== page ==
Amazon has begun soliciting business from shippers interested in using space in the company’s fleet of 53-foot intermodal containers.
The move, touted in a YouTube video posted this month, puts Amazon in direct competition with intermodal providers such as J.B. Hunt, Hub Group, and the intermodal marketing companies that fill rail-owned containers.
“With intermodal for external customers, we really started talking about how to go big because of the product that we had. We can compete on cost, speed, capacity, and performance,” Chris Oliver, senior manager, Amazon Freight Intermodal, says in the video.
Amazon manages loads from dock to dock and plans the transportation moves, including the rail and road portions of the trip. “It’s a full end to end solution for every customer,” he says.
Amazon bought its first 250 domestic containers in 2019 and has since expanded the fleet to more than 5,000 boxes, according to the Journal of Commerce.
Amazon aims to reach zero net carbon emissions by 2040 as part of its climate pledge. “Intermodal helps us to get there,” says Mathew Thomas, senior manager, Amazon Freight Intermodal. “You’re making a choice to move something in not just a more cost effective way. You’re moving a product in a much more sustainable way as well.”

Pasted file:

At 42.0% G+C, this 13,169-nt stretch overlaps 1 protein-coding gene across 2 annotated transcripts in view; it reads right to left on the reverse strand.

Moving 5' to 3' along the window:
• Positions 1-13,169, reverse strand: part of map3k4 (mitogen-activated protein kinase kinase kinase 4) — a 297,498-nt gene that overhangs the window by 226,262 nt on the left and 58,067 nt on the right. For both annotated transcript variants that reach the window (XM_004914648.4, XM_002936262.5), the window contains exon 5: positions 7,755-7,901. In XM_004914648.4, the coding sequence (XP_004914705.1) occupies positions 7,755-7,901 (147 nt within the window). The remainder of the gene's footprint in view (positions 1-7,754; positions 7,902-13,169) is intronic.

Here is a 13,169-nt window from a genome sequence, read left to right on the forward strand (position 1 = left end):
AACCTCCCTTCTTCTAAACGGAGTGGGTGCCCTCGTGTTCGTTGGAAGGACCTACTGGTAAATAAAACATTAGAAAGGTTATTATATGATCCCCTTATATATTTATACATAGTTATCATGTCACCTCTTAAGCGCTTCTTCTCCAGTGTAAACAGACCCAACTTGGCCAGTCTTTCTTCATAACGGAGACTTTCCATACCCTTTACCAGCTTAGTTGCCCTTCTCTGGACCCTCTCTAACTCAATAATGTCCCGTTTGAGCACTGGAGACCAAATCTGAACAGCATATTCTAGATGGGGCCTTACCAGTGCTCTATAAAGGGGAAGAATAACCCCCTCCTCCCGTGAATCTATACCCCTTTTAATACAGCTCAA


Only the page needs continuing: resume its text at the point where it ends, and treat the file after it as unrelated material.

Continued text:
Analyst Larry Gross says Amazon is following a path blazed by companies that were once intermodal customers but then became competitors with intermodal providers.
One of the motivating factors behind seeking business from other shippers, Gross says, is building densities that make intermodal more efficient. “There’s a real value to having density,” he says.
A case in point is drayage, the road moves between intermodal terminals and the customer’s loading dock. Ideally, Gross says, the dray move leaves an intermodal terminal with a load and returns with one, too. The odds of having loaded outbound and inbound moves in the right places at the right times increase when the intermodal network is larger, he explains.
Plus, the more volume a company puts on a railroad, the better deal it can get in terms of price and service, Gross adds.
Amazon’s entry as a domestic intermodal player will help create capacity and volume, Gross says. “There’s a need for someone to step up and provide capacity to intermodal marketing companies if the railroads aren’t going to reinvest in their domestic container fleets,” he says.
Intermodal volume moved in rail-owned containers has declined this year, while moves of privately owned containers have risen as part of a shift of domestic intermodal share, Gross notes.
Union Pacific and Norfolk Southern, Canadian National, Canadian Pacific, and Florida East Coast participate in the EMP container program, while UP and CSX are partners in the UMAX fleet.